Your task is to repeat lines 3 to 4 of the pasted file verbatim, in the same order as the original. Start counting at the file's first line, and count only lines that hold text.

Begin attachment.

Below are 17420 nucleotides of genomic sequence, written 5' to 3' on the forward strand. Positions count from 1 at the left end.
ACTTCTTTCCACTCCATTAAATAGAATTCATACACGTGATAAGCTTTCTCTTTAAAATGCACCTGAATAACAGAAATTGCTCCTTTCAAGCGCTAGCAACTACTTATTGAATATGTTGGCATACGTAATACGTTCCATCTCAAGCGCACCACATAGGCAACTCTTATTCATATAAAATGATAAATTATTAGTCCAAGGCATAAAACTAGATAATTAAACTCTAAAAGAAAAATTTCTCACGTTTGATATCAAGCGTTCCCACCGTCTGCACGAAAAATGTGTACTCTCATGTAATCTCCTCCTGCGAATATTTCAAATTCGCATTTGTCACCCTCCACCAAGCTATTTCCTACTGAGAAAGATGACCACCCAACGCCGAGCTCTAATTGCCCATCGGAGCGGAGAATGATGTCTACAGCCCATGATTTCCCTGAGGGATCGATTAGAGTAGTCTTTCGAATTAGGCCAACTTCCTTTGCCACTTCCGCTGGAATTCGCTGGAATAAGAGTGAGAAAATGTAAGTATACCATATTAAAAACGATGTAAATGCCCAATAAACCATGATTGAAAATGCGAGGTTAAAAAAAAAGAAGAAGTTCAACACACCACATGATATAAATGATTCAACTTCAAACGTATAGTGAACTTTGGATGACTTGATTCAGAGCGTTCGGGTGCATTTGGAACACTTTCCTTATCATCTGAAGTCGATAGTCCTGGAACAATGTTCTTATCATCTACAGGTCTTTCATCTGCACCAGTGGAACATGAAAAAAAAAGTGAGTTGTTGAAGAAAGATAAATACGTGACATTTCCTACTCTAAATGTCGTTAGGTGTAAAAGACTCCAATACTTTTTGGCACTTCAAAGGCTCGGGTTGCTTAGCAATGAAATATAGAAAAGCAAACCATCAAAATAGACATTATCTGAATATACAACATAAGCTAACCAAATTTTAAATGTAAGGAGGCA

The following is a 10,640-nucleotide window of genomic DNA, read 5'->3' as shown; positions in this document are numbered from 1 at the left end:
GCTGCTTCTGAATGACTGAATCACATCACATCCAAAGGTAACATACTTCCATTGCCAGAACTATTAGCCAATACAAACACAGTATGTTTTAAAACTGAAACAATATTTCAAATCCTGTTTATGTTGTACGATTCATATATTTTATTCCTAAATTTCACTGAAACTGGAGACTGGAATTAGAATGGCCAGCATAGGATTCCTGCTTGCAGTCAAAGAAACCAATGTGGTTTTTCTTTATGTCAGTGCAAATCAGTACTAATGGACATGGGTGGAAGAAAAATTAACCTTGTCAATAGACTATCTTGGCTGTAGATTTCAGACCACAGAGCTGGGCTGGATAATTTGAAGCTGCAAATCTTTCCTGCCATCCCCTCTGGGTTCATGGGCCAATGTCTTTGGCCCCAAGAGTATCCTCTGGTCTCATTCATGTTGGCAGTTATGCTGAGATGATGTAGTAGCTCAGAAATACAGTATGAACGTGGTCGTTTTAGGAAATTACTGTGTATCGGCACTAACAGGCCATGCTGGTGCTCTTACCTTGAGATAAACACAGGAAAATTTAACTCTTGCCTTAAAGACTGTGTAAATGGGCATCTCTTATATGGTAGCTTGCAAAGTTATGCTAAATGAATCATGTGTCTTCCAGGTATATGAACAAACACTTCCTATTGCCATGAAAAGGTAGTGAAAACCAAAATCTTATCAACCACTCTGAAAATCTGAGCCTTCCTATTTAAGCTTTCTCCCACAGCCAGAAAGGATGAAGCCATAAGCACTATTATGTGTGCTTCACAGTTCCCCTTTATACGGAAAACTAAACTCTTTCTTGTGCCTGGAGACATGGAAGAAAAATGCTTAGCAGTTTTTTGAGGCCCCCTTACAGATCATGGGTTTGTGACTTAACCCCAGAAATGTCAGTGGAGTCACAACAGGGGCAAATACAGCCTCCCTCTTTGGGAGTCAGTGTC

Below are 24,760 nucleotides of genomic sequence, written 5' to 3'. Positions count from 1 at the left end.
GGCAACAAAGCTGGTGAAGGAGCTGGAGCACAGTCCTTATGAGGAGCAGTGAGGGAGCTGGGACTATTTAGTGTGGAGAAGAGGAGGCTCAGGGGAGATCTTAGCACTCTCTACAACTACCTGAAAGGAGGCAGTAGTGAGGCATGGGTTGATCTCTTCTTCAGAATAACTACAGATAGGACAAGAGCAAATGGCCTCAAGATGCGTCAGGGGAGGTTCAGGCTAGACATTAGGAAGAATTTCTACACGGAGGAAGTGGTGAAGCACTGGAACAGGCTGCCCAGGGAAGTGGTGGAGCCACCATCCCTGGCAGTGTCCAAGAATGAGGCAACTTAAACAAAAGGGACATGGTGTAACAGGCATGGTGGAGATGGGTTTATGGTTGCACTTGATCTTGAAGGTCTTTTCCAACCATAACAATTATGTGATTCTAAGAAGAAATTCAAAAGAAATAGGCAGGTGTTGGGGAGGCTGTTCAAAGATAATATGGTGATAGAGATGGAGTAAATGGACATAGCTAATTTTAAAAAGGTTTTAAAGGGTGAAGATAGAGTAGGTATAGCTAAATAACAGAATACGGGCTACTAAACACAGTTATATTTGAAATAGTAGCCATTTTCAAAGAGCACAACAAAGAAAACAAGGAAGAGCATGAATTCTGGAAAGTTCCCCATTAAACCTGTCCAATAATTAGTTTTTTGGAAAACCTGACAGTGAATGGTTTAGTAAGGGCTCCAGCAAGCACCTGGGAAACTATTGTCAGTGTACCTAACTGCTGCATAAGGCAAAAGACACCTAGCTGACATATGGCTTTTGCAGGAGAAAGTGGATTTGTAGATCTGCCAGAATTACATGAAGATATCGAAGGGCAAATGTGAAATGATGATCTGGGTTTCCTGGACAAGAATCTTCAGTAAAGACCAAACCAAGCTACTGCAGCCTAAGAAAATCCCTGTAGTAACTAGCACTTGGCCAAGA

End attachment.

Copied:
The following is a 10,640-nucleotide window of genomic DNA, read 5'->3' as shown; positions in this document are numbered from 1 at the left end:
GCTGCTTCTGAATGACTGAATCACATCACATCCAAAGGTAACATACTTCCATTGCCAGAACTATTAGCCAATACAAACACAGTATGTTTTAAAACTGAAACAATATTTCAAATCCTGTTTATGTTGTACGATTCATATATTTTATTCCTAAATTTCACTGAAACTGGAGACTGGAATTAGAATGGCCAGCATAGGATTCCTGCTTGCAGTCAAAGAAACCAATGTGGTTTTTCTTTATGTCAGTGCAAATCAGTACTAATGGACATGGGTGGAAGAAAAATTAACCTTGTCAATAGACTATCTTGGCTGTAGATTTCAGACCACAGAGCTGGGCTGGATAATTTGAAGCTGCAAATCTTTCCTGCCATCCCCTCTGGGTTCATGGGCCAATGTCTTTGGCCCCAAGAGTATCCTCTGGTCTCATTCATGTTGGCAGTTATGCTGAGATGATGTAGTAGCTCAGAAATACAGTATGAACGTGGTCGTTTTAGGAAATTACTGTGTATCGGCACTAACAGGCCATGCTGGTGCTCTTACCTTGAGATAAACACAGGAAAATTTAACTCTTGCCTTAAAGACTGTGTAAATGGGCATCTCTTATATGGTAGCTTGCAAAGTTATGCTAAATGAATCATGTGTCTTCCAGGTATATGAACAAACACTTCCTATTGCCATGAAAAGGTAGTGAAAACCAAAATCTTATCAACCACTCTGAAAATCTGAGCCTTCCTATTTAAGCTTTCTCCCACAGCCAGAAAGGATGAAGCCATAAGCACTATTATGTGTGCTTCACAGTTCCCCTTTATACGGAAAACTAAACTCTTTCTTGTGCCTGGAGACATGGAAGAAAAATGCTTAGCAGTTTTTTGAGGCCCCCTTACAGATCATGGGTTTGTGACTTAACCCCAGAAATGTCAGTGGAGTCACAACAGGGGCAAATACAGCCTCCCTCTTTGGGAGTCAGTGTC